AMITIAE - Wednesday 15 July 2015
Upcoming Apple Events; and More on the MacBook (Bangkok Post, Life)
By Graham K. Rogers
In two days time (17 July) the Apple Watch is released in Thailand. There is much information about this on the Internet: good, bad and some false. When commentators wrote about the first iPhone without even handling it (I had - the day after it was announced) there was also much that was false that still remains uncorrected.
I have yet to try the Apple Watch: there is little point writing about something I know nothing about. At the weekend, pages displaying the Apple Watch in the online store for Thailand had "Add to Cart" buttons still greyed out. I expect these will go live Friday morning.
A search feature has found me much music I am enjoying too. For the monthly fee I have access to far more music than I could normally buy. The service still needs some rough edges taken off, but the 3-month trial (like a beta) will see some improvements.
MacBook: Image Courtesy of Apple
When I connect the power cable, instead of the silence of the MacBook Pro, there is a tone just like when I connect the iPad or iPhone. When the 17" MacBook Pro was announced in 2009, much was made of the battery technology: the cells were flat. Apple has continued to work on batteries, particularly for the handheld devices and this is another area in which improvements are made.
Interior of MacBook: Mainboard Top, Trackpad Mechanism Bottom - The Rest is Battery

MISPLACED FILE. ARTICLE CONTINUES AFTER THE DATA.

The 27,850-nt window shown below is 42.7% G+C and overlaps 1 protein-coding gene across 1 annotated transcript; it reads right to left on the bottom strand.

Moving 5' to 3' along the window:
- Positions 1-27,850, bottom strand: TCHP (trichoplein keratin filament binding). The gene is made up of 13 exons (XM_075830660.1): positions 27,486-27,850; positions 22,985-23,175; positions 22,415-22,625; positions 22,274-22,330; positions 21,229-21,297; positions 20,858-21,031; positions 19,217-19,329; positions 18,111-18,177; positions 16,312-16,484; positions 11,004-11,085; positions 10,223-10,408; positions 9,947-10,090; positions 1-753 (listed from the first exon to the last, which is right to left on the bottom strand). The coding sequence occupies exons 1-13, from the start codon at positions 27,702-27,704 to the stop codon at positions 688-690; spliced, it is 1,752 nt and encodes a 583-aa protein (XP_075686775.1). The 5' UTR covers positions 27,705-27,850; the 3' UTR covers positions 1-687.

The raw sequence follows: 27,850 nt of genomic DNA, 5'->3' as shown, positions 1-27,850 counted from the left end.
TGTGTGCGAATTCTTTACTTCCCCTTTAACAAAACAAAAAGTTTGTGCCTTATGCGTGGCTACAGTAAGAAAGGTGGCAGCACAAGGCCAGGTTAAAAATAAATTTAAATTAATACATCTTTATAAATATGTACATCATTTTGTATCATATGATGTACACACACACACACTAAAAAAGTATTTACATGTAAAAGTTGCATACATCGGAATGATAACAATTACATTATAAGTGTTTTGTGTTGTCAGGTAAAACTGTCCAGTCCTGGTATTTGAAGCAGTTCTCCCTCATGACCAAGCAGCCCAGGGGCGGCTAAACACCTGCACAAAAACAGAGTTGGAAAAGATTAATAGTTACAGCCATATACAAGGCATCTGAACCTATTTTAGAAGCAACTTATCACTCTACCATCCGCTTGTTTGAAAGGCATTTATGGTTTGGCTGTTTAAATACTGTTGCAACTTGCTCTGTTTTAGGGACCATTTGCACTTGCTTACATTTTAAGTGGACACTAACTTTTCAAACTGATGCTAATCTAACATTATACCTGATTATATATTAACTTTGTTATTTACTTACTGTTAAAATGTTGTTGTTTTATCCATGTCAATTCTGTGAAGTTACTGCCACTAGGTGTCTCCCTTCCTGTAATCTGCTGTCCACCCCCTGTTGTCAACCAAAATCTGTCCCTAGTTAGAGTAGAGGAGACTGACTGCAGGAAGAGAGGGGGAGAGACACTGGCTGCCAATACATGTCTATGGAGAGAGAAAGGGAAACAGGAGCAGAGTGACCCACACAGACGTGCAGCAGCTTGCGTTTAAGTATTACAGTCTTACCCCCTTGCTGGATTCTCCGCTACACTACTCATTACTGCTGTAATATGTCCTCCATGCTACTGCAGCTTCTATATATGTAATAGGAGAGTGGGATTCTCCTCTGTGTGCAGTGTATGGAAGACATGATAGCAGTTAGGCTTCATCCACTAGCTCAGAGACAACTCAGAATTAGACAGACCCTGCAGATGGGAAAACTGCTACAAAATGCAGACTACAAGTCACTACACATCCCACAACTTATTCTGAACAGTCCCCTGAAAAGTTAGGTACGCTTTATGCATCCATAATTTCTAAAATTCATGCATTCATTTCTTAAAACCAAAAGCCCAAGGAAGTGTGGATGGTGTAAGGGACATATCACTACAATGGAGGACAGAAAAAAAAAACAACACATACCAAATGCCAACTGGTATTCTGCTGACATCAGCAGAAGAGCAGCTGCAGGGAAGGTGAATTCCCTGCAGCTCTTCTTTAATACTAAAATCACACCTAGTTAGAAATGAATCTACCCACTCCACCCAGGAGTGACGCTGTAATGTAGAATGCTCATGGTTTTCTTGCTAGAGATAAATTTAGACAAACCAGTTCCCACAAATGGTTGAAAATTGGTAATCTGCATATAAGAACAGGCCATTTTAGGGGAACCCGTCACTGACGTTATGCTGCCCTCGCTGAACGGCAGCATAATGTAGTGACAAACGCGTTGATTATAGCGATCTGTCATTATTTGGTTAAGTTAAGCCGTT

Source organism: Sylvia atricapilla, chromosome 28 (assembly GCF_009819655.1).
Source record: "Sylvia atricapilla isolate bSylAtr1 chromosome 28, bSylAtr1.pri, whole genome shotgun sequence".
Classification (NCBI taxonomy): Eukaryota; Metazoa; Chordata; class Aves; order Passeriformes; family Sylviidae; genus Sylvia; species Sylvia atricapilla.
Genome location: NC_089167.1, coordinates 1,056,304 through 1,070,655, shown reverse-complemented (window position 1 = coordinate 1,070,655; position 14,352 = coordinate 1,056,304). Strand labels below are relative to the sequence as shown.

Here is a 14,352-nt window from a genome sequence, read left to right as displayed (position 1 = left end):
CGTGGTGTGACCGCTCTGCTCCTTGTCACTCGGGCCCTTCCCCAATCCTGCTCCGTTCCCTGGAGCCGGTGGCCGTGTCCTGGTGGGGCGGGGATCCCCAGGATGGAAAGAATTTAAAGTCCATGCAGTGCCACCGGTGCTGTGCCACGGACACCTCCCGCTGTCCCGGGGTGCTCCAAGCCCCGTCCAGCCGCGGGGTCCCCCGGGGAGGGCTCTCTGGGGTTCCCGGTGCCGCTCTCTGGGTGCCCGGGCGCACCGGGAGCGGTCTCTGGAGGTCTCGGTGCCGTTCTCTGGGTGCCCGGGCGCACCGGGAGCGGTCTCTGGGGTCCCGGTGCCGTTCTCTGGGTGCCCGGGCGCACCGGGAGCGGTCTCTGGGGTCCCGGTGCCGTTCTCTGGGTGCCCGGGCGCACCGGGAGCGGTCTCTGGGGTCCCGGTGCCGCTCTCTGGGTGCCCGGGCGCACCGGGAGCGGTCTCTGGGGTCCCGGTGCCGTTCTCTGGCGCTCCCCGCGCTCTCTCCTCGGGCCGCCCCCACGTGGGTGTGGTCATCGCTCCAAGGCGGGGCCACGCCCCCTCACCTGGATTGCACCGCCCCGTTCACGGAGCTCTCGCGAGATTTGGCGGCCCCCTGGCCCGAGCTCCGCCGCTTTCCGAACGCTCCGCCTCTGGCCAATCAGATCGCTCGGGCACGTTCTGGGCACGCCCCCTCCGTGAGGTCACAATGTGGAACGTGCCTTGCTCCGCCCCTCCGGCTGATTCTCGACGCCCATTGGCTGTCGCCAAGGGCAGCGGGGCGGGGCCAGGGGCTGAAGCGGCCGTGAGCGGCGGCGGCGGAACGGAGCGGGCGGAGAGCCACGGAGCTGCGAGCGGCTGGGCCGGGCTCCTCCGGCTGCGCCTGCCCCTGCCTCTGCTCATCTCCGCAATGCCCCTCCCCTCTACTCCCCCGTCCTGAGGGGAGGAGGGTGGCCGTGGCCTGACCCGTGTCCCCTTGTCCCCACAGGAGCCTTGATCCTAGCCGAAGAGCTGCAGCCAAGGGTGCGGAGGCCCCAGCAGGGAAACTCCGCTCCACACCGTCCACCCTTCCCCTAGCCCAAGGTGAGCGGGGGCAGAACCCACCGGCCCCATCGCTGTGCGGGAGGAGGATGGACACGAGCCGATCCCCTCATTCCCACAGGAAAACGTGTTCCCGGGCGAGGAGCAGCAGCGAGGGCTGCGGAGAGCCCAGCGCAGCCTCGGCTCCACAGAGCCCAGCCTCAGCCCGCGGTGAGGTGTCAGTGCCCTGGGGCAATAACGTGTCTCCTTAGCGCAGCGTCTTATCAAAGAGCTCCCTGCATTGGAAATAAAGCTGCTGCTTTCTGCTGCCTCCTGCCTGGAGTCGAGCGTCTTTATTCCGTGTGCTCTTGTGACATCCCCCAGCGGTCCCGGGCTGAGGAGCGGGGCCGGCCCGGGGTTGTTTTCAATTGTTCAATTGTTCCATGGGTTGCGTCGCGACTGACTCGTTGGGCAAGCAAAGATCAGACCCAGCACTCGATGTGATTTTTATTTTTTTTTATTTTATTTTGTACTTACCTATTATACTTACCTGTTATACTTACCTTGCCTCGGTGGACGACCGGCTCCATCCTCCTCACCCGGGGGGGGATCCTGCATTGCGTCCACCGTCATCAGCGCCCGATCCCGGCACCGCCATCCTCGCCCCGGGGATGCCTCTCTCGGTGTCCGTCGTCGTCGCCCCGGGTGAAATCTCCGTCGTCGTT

I am also pleased with the performance, helped somewhat by the standard 8 GB RAM and solid state drive. As well as writing, I am working on photographs, mainly in Apple Photos, where editing of images is effected with no noticeable lag. I also installed the just-released Affinity Photo, a high-level graphics editor for Macs with a full toolset that allows me to edit images in realtime.
Despite the lack of a fan, the MacBook runs cooler than my MacBook Pro. To deal with heat dissipation, the inside is coated with a material that makes the whole case act like a heat-sink.
The trackpad has some new touch technology that is sure to find its way into iOS devices soon. The trackpad does not move, unlike the spring-loaded one of the MacBook Pro. When the computer is off, the MacBook trackpad has no movement. When power is on, there is haptic (touch) feedback. Haptic technology also has a use in the Apple Watch, giving feedback to users.
Similarly, when pressed (not touched - PC users take a while to grasp this) it feels as if the trackpad moves. In some cases there is a second click felt, for example to reveal the definition of a word in text. On the MacBook Pro this is done with a 3-finger touch gesture. There is more, but I am still learning the tricks on this device.
I have also had to make slight changes to the way I type. The keys are larger than those on my other computers, with less space between rows. The mechanism beneath the keys was redesigned so that the keystroke registers wherever it is pressed. Key movement is much less too, so it feels odd to someone like me who bashes away on a keyboard, but after a short while the gentler input feels better. I am also making far fewer typing errors.
MacBooks in all Three Colors: Image Courtesy of Apple
Graham K. Rogers teaches at the Faculty of Engineering, Mahidol University in Thailand where he is also Assistant Dean. He wrote in the Bangkok Post, Database supplement on IT subjects. For the last seven years of Database he wrote a column on Apple and Macs. He is now continuing that in the Bangkok Post supplement, Life.
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